A new survey suggests that most Canadians feel news should be free and accessible for anyone, while also believing that media will find other ways to make money.
Leger conducted a national online survey of 1,564 people over the weekend to seek opinions about the Liberal government’s Online News Act.
The law, which comes into effect later this year, will force digital giants such as Google to compensate media outlets for content that is shared or otherwise repurposed on their platforms.
About three out of every four respondents said they were aware of the Online News Act, formerly known as Bill C-18, with 34 per cent of respondents saying the law is a good thing to help media outlets that compete for advertising dollars with tech giants.
In response to the bill, Meta removed news from its social platforms Facebook and Instagram, irking respondents of the survey.
Overall, 59 per cent of respondents agreed the company should restore access to news, and only 12 per cent agreed that Meta should be allowed to protest the legislation.
“It is sort of interesting because there isn’t much opposition to the bill itself,” said Christian Bourque, executive vice president at Leger.
“There’s opposition to the fact they would not get their news whenever they want, wherever they want.”
The survey suggests that two out of every three Canadians think that news should be free and accessible to anyone, and “the struggling media have other ways to make money.”
That feeling was highest among 18 to 34-year-olds, a group that mainly gets their news from social media.
Bourque said there’s a sentiment of: “It’s there, it’s out there. I should be entitled to have access to it.”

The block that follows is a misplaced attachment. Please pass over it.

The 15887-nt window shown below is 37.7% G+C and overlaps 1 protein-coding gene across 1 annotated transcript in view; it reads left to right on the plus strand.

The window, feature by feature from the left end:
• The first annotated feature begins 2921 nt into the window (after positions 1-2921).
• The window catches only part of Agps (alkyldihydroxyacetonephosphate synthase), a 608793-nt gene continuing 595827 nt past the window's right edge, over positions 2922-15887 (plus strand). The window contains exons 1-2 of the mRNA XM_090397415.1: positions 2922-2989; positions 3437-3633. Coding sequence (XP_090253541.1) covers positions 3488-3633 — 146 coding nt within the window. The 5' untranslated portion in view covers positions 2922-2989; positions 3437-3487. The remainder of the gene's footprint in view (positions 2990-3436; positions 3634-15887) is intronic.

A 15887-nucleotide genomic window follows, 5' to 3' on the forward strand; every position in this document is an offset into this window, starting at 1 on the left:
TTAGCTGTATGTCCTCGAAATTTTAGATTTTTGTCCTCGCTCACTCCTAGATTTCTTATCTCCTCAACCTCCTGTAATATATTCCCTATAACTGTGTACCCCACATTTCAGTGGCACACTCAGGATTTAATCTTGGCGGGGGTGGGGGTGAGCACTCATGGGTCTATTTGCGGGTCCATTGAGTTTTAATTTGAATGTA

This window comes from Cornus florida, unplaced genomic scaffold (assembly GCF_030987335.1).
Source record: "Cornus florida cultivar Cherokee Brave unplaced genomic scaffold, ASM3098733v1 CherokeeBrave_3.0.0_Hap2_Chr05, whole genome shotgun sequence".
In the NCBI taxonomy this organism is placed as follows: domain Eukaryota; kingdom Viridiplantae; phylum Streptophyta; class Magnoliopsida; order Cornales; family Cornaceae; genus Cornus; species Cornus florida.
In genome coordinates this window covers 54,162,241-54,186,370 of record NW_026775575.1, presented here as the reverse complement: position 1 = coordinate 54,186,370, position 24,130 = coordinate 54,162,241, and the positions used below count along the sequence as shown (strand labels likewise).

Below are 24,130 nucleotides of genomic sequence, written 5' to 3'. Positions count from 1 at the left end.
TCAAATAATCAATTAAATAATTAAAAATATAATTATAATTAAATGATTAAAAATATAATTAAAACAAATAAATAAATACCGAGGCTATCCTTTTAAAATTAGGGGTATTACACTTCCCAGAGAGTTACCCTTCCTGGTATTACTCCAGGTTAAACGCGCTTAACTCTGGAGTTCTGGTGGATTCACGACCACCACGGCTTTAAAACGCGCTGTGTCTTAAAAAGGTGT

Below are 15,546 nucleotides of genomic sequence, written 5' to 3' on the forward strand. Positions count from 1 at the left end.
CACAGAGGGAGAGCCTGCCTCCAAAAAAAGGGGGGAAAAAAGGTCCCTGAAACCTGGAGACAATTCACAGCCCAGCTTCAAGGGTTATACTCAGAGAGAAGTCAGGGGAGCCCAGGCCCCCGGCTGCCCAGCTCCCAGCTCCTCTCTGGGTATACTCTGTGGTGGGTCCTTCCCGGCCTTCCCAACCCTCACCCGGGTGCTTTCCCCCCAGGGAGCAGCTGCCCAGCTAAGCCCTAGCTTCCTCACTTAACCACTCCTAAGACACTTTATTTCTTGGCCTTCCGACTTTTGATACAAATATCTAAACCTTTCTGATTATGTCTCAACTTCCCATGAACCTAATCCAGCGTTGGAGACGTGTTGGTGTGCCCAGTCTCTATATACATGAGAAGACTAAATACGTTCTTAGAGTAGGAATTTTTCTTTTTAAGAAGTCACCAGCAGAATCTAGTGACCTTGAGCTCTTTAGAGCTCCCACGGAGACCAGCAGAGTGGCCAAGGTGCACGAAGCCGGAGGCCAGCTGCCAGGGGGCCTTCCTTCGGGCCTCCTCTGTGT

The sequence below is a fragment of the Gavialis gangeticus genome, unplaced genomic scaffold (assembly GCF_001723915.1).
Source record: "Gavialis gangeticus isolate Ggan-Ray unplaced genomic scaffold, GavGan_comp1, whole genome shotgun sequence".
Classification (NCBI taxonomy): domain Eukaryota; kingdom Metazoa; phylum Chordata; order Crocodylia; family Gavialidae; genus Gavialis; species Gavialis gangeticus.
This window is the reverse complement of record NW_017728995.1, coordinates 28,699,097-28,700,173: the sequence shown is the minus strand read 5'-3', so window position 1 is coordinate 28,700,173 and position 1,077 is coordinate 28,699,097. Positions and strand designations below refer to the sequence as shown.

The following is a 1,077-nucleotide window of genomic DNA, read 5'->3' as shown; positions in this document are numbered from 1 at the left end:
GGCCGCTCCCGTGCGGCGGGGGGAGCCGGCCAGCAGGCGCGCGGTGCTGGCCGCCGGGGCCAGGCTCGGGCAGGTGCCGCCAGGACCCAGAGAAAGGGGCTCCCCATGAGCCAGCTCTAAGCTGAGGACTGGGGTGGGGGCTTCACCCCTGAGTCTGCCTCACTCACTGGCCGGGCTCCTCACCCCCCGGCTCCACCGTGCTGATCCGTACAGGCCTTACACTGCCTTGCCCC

He said this is a byproduct of the internet and the idea that it should give people universal access to whatever they want.
“And social media basically offered everything for ‘free’,” he said. “I think most Canadians expect that this is how you get news.”
Prime Minister Justin Trudeau has often said that Meta is refusing to “pay their fair share” because they chose to remove local news from their platforms instead of negotiating deals with publishers, as the law requires.
The survey suggests that 43 per cent of Canadians support the bill, while 31 per cent are opposed and 26 per cent don’t know enough about the situation to have an opinion.
The polling industry’s professional body, the Canadian Research Insights Council, says online surveys cannot be assigned a margin of error because they do not randomly sample the population.
News companies have long relied on subscribers, viewers and advertisers to deliver revenues, but in recent years have watched each of those sources decrease.
The Canadian Media Concentration Research Project found Google and Facebook collectively accounted for 79 per cent of an estimated $12.3 billion in online advertising revenue in 2021, and more than half of total advertising spending across all media.
News Media Canada has said that advertising revenue for community newspapers in the country dropped to $411 million in 2020 from $1.21 billion in 2011. During that timespan, almost 300 papers either disappeared or merged with other publications.
Bourque said respondents believe media will find some other way to make money. “But what other way?”
The survey indicates nearly half of Canadians, or 47 per cent, noticed the change after Meta blocked news, with higher numbers of 54 per cent among Quebecers and 59 per cent among those who get their news mainly through social media.
Respondents are turning elsewhere for news, with 22 per cent of respondents saying they’re turning to TV and radio, 20 per cent saying they are going to free media websites and apps and 13 per cent choosing other social media sites like Reddit and X, formerly known as Twitter.
Only six per cent said they’re willing to pay for a subscription to access news directly.
This report by The Canadian Press was first published Sept. 20, 2023.